Study of carving tradition picks up award

18 May 2017
A Whakapapa of Tradition

A Whakapapa of Tradition: 100 Years of Ngāti Porou Carving, 1830–1930 by art historian Dr Ngarino Ellis won the Judith Binney Best First Book Award for Illustrated Non-Fiction at the recent Ockham New Zealand Book Awards.

The book combines Māori tradition, history and art, and features beautiful images by Natalie Robertson.

Ngarino says that they are both "humbled by the Award, and hope that the book may inspire others from whānau, hapū and iwi to also write their art histories."

"We are proud to be Ngāti Porou women writing about our history, our ancestors."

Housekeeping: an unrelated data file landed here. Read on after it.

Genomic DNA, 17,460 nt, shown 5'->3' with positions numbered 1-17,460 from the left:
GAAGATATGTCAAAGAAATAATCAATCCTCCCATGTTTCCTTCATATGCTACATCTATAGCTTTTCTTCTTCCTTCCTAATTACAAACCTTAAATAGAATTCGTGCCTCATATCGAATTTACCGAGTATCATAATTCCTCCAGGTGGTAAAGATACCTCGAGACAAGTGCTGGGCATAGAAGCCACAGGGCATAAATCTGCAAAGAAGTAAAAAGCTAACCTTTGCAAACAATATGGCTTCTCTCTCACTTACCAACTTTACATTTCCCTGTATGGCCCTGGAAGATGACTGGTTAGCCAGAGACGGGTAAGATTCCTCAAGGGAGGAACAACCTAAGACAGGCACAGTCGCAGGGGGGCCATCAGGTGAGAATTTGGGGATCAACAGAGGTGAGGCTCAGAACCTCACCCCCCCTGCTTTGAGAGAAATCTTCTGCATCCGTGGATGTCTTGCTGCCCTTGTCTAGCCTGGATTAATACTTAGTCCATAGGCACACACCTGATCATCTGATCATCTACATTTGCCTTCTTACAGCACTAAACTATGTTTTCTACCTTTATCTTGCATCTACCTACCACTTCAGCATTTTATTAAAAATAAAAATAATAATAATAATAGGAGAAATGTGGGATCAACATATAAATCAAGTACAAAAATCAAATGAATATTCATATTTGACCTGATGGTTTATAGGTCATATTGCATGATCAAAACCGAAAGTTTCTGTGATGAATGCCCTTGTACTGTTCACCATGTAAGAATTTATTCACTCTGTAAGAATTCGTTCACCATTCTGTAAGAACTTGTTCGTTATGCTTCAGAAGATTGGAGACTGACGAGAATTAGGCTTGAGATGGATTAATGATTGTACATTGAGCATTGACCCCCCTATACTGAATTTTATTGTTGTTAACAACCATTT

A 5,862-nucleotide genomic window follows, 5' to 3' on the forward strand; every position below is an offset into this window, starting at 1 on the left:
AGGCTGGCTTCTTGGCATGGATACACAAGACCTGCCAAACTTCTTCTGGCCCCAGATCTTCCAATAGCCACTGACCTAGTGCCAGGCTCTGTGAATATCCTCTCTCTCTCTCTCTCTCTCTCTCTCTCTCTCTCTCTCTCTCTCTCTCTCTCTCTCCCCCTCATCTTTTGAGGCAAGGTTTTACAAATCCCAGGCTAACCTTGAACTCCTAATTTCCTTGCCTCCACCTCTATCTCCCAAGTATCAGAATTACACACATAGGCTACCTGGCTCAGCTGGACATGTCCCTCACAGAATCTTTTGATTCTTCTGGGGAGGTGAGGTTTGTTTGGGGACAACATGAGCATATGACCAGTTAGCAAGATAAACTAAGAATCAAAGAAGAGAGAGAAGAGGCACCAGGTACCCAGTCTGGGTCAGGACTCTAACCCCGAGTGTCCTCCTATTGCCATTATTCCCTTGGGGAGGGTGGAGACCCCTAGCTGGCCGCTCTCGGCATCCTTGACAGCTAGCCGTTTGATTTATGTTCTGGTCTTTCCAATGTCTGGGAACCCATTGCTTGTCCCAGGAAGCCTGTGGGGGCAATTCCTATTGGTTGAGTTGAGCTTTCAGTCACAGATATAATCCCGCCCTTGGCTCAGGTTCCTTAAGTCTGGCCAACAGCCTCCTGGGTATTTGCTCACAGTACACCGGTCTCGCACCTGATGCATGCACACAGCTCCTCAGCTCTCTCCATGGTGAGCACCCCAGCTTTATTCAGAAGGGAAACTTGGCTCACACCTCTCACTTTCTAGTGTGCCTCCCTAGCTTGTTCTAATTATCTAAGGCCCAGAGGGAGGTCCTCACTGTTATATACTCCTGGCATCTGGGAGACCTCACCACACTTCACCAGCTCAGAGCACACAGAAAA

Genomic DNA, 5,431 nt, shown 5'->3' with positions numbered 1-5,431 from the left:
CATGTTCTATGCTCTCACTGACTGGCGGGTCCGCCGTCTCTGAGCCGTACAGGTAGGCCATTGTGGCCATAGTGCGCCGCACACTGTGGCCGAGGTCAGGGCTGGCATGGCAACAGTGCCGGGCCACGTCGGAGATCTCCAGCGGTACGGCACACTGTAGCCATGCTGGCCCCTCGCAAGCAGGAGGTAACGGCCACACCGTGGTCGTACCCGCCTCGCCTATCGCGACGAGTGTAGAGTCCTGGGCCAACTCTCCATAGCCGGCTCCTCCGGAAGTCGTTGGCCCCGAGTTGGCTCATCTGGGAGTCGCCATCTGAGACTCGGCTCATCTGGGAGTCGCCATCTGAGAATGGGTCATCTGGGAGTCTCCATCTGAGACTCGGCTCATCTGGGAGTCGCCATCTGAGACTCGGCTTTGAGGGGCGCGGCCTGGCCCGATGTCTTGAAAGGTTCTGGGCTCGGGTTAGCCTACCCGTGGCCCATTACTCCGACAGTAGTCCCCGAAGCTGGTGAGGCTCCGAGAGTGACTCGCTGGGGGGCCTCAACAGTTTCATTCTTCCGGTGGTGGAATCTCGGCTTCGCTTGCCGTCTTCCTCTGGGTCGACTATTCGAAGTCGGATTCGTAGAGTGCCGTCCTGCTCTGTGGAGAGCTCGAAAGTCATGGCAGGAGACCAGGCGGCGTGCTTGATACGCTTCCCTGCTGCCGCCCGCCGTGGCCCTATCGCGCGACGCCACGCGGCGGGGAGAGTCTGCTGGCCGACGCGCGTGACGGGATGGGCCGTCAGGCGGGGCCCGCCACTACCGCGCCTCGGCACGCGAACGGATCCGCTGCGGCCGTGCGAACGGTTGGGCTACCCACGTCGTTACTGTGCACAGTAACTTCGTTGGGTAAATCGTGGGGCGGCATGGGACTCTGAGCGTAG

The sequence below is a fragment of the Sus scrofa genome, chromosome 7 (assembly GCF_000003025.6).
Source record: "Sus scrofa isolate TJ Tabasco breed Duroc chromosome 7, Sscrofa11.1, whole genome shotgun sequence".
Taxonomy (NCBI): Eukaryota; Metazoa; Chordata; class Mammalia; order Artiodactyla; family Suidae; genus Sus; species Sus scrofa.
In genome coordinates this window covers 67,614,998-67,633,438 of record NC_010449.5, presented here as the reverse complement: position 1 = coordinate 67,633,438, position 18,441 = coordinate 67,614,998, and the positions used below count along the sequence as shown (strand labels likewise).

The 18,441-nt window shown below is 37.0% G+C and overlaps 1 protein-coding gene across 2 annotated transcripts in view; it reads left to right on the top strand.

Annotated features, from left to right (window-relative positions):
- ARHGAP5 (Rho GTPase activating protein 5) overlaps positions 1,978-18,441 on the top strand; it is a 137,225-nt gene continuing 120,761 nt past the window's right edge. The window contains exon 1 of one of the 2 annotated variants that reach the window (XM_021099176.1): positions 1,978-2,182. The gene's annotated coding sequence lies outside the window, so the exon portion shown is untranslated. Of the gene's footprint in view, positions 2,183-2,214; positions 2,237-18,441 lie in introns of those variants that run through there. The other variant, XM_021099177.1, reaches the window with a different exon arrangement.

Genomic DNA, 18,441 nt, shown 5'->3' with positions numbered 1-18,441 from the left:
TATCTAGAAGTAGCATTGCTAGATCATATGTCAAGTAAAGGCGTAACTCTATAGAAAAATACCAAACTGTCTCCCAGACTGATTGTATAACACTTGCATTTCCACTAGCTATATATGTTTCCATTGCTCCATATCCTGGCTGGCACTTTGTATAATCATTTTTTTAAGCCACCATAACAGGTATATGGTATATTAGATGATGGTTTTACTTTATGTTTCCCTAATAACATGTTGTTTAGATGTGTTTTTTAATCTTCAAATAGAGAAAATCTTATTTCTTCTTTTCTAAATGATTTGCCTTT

Ngarino argues that from the emergence of the chapel and the wharenui in the nineteenth century, to the rejuvenation of carving by Apirana Ngata in the 1920s, Māori carving went through a rapid evolution from 1830 to 1930. Focusing on thirty meeting houses, she tells the story of Ngāti Porou carving and a profound transformation in Māori art.

The book is both a major study of Ngāti Porou carving and an attempt to make sense of Māori art history.

It is published by Auckland University Press.

AUP director Sam Elworthy says the team is "enormously proud of Ngarino and Natalie’s best first book win".

"It's work that embodies so many values that really matter and that we embrace — a commitment to long term research, a deep engagement with Māori tradition and history and the power of images and text working together. We congratulate author and photographer.”

Master of Creative Writing graduate Gina Cole’s debut short story collection Black Ice Matter also won the Hubert Church Best First Book Award for Fiction.


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